Martinez fell in love. She was talented, too, but there weren’t many people in Monzon who played tennis, so she hit the ball against a wall hour after hour, and the wall always cooperated: The wall always sent the ball back.

This was when tennis was perfect for Martinez, private and quiet. Except people saw Martinez, saw that her forehand was sharp and heavy, seemingly able to chop down trees. Martinez was tagged as promising and told she should go away to Barcelona all week, to a special school, away from her family, her two older brothers, and mother and father.

Martinez did this.

And she was lonely.

And she was determined.

Now she is a champion, a champion who treasures a few close friendships, her music, her motorcycle and her anonymity.

Martinez’s tennis coach is Eric van Harpen, a loud, exuberant man who discovered her when she was 15 years old and persuaded her to move to Switzerland. He prods her, pokes her, screams and yells, and will tell anybody who asks about Martinez’s failings. But van Harpen is also fiercely protective. He is insulted that Martinez isn’t always recognized for her talent and her accomplishments.

At home, in Spain, Martinez is always in the shadow of Arantxa Sanchez Vicario, who plays tennis with a smile and a giggle and who makes friends easily.

Away from home, Martinez is just ignored. She isn’t No. 1 like Steffi Graf, the imperious queen who never smiles, but who is a graceful, unbeatable athlete, so good that she can’t be ignored. Martinez isn’t the elder stateswoman like Martina Navratilova, and doesn’t have the troubles of Capriati or Pierce. Martinez is just the person who always seems to be in the semifinals.

“For sure, she is overlooked,” van Harpen said. “For sure, she doesn’t like this. Even in Spain. She is not the people’s darling. It is bad luck a little that Conchita is behind Arantxa, but Conchita should deserve more recognition for what she has accomplished.”

Martinez is a Wimbledon champion, for goodness’ sakes. That should guarantee a certain dollop of fame. But it was Martinez’s destiny to win her first Grand Slam tournament at the Wimbledon that will go down in history as belonging to Navratilova. Navratilova, a nine-time champion, made a fabulous run to the final. Thirty-eight years old and on the verge of retirement, she played three taut sets with Martinez. Then Navratilova lost and cried and plucked a piece of grass to keep forever, and Martinez was in the background again, just a prop with a big trophy.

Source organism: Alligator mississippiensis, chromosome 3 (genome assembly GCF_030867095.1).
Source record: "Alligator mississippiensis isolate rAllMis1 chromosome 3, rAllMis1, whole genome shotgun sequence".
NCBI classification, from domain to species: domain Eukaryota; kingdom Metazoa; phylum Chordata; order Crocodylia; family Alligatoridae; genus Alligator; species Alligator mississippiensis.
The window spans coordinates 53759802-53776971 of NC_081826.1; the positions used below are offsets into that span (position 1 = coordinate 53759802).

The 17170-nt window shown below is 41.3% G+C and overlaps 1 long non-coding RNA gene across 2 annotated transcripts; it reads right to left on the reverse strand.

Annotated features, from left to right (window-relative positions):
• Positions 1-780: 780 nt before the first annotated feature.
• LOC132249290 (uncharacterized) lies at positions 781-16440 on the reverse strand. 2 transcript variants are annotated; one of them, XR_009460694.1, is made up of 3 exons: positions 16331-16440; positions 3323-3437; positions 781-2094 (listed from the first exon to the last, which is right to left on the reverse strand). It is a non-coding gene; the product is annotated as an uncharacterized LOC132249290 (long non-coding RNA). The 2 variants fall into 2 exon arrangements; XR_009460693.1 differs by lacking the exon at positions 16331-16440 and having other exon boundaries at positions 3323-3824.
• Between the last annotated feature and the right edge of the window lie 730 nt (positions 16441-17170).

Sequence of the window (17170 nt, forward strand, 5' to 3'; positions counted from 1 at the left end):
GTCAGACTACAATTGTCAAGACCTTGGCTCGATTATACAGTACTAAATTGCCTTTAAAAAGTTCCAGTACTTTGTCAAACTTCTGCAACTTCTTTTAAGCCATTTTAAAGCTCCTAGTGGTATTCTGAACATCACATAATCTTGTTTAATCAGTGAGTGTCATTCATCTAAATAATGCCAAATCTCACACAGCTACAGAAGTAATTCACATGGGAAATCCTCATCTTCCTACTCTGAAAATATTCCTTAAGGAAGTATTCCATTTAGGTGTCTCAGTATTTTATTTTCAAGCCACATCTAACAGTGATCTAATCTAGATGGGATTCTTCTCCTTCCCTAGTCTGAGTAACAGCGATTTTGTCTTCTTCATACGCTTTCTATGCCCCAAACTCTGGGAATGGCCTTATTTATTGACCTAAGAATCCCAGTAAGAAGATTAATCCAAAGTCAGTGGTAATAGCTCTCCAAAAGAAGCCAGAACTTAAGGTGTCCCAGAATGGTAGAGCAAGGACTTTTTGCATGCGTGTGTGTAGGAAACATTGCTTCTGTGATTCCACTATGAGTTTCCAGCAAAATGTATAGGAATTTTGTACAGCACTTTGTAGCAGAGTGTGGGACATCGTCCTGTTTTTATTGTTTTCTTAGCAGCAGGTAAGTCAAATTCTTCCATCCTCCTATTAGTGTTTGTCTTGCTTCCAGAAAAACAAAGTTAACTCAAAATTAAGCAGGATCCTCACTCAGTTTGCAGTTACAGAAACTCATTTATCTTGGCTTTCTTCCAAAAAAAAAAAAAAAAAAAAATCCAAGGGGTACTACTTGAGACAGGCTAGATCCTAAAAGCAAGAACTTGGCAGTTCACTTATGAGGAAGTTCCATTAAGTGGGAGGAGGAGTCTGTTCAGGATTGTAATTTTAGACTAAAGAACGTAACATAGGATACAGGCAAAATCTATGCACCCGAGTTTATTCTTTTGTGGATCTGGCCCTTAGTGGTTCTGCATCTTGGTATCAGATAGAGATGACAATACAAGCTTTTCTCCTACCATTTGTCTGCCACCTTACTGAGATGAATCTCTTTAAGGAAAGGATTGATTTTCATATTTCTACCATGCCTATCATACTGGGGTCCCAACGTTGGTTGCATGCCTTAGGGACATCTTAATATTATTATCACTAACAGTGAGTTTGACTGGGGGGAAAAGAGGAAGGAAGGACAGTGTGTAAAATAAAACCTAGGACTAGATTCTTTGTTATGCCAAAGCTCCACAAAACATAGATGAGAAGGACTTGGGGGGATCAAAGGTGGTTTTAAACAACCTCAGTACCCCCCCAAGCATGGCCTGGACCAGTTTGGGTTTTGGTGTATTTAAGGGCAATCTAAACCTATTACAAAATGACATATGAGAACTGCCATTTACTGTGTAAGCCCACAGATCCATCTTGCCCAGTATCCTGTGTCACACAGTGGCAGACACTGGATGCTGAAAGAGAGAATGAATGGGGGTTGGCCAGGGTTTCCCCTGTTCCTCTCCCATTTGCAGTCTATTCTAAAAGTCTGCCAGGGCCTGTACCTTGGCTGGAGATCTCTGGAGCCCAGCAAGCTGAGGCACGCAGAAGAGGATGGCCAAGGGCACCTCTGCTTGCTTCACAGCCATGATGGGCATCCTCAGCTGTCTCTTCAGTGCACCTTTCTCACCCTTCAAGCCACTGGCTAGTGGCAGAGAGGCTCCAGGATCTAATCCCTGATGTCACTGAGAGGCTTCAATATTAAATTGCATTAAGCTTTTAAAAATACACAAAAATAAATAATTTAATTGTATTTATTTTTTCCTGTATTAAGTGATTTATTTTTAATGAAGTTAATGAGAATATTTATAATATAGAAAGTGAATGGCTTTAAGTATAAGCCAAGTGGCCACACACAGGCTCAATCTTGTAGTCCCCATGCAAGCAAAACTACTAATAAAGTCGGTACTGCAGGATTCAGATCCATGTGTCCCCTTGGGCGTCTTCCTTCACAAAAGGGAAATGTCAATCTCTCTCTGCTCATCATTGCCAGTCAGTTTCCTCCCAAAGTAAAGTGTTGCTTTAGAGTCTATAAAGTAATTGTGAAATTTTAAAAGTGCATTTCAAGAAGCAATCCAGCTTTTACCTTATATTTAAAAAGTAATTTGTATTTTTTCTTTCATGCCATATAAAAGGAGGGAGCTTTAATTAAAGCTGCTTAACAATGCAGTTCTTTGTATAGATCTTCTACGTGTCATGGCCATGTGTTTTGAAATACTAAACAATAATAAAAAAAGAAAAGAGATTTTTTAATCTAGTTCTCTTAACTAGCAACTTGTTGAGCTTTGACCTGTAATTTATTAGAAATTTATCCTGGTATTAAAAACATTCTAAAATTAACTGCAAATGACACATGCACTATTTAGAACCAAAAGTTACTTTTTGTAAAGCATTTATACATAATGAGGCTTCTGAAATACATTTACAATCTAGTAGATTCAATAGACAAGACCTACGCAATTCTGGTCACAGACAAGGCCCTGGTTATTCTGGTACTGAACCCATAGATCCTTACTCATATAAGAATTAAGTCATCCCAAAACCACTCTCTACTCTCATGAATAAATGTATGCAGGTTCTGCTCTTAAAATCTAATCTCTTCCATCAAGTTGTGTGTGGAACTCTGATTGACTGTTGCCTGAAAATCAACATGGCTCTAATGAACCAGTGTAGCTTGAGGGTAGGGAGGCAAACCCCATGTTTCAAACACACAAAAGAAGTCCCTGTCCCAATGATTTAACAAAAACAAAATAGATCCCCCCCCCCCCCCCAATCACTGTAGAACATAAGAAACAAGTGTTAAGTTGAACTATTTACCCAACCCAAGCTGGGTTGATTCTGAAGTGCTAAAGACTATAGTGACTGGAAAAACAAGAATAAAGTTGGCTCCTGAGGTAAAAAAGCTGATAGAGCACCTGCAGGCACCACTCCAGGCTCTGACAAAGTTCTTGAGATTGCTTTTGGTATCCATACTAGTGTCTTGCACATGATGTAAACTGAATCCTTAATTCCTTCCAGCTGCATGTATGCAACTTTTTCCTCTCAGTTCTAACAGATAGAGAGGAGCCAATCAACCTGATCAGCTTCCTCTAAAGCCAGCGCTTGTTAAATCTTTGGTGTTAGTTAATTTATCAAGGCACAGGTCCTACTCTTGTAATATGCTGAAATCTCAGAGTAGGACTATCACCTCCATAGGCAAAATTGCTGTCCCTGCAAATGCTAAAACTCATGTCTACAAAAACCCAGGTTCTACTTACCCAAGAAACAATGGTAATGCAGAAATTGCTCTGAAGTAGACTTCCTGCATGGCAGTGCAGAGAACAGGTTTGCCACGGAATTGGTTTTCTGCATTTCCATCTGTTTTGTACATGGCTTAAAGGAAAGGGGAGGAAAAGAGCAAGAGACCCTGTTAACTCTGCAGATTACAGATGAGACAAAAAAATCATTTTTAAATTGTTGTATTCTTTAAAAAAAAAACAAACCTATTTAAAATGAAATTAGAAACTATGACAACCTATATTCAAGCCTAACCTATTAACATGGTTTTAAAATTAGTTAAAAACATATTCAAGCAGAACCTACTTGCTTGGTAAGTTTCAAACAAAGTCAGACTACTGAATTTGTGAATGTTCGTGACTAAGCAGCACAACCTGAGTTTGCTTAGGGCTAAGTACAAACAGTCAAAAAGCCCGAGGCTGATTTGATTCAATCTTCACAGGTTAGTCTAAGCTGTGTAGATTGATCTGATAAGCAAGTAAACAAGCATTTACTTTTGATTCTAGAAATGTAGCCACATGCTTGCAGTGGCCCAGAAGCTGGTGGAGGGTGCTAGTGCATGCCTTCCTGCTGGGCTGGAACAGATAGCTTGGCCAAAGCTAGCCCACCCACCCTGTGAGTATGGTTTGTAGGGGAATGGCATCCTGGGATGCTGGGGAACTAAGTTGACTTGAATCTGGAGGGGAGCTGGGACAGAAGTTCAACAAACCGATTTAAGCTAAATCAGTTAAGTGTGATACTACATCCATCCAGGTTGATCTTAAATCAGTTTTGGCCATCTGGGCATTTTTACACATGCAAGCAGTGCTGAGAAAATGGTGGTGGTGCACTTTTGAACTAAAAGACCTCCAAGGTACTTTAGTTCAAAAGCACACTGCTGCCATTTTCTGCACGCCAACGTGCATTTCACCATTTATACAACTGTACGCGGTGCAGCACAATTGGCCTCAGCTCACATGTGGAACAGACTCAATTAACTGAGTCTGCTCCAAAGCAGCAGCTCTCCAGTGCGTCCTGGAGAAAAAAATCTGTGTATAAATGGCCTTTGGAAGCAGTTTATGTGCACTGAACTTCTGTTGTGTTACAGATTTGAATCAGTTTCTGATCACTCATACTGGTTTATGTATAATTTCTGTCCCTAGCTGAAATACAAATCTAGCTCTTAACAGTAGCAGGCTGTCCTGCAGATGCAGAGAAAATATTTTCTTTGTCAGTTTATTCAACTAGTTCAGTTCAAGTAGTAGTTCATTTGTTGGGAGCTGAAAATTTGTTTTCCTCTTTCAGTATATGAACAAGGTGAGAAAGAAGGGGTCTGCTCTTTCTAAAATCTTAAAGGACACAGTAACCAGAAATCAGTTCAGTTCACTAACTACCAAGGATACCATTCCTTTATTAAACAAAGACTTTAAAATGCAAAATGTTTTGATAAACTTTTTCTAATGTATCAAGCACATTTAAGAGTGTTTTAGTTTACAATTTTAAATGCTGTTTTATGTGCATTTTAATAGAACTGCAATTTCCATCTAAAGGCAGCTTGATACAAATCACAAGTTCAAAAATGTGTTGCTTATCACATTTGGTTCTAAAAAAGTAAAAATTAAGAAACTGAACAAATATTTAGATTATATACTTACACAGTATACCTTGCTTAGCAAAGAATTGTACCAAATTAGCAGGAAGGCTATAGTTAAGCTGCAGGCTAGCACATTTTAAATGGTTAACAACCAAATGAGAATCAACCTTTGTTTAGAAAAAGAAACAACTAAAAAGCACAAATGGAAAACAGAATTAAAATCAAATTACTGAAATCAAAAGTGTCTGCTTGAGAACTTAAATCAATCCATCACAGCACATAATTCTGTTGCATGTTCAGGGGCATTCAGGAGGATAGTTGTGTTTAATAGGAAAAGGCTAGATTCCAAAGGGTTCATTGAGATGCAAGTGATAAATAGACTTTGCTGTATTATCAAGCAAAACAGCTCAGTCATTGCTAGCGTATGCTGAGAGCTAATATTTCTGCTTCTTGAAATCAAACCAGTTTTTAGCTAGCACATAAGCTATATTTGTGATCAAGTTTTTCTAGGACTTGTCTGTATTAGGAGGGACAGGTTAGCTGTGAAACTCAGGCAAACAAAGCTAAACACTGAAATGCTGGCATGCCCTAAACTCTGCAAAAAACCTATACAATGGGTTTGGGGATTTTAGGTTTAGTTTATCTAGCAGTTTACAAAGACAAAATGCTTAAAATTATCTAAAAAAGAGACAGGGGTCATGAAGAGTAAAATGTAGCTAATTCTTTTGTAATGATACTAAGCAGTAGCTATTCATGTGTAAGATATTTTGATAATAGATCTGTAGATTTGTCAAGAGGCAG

“It would be nice at Wimbledon, I think, if the crowds had cheered maybe a little more for the winner and a little less for Navratilova,” van Harpen said.

Martinez wouldn’t say that. The people at Wimbledon treated her very well, Martinez said, and Wimbledon was very wonderful, even for that nervous moment when Martinez had to curtsy in front of Princess Di before the match.

Martinez beat Navratilova, and that wasn’t the popular result. This did not result in immediate fame or any more fortune: no endorsements, none. That’s what Martinez said, and she didn’t sound angry or disappointed. This is normal.

It bothers van Harpen. But about this, van Harpen can do nothing. About Martinez owning only this one Grand Slam title so far, even though she is 22 years old and a pro for almost seven years, about that, van Harpen would like to do something.

Van Harpen thinks Martinez could be the best, better than Graf or Sanchez, who are ranked Nos. 1 and 2. He posed this question:

“What would be easier, for Graf to get the topspin backhand that she needs, and has been working on forever, which Conchita has? Or for Arantxa to get the forehand like Conchita? Or for Conchita to get the legs that Steffi and Arantxa have?”

This is the answer van Harpen wants. He wants Martinez to get the legs. He means by this that he wants Martinez to get in shape. Van Harpen thinks Martinez could be much fitter, and that, if she got much fitter, she would be No. 1.

When van Harpen first saw Martinez as a kid, he took a breath of shock. He saw a little, untrained girl who could think out a match, play the angles, plan the points. He taught this little girl a one-handed backhand, and he helped the little girl keep pummeling the other little girls with the heavy forehand. Now he wants the little girl to grow up and be No. 1.

“Of course, I want it,” Martinez said. She sounded angry for a moment when asked if she, really, truly, wants to be No. 1. “Of course, I do,” she said. “I am working with a trainer. I want to be No. 1, but it’s not so easy.”

It is not easy. And even if she does become No. 1, will that make Martinez popular? Will she be on Letterman, like Arantxa and Steffi and Martina? Will she be on magazine covers or in television commercials or billboards?

These are questions to be asked, but it is too late. Martinez must go. She has talked enough, and the phone clicks before you can even say thank you.